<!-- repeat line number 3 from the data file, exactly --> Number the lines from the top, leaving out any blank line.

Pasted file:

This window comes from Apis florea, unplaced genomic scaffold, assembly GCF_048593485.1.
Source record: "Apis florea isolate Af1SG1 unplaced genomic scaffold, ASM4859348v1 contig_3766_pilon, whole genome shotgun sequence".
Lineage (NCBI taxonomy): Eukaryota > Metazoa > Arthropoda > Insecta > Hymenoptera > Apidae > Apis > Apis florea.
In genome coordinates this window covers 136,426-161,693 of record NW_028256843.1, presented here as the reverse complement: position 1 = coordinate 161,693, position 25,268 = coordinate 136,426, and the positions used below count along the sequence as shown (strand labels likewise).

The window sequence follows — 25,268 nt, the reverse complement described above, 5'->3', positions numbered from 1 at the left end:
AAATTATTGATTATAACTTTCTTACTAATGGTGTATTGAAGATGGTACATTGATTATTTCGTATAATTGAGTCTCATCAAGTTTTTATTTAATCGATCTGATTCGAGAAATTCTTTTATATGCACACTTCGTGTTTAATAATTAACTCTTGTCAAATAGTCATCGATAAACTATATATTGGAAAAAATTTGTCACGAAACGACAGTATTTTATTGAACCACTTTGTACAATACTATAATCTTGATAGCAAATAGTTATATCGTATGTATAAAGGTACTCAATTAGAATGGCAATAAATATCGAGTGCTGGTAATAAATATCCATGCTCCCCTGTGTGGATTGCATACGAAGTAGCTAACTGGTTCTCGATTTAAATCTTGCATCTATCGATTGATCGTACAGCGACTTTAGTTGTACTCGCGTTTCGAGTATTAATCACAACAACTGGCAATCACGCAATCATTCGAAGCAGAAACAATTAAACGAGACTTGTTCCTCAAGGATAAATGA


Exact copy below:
Lineage (NCBI taxonomy): Eukaryota > Metazoa > Arthropoda > Insecta > Hymenoptera > Apidae > Apis > Apis florea.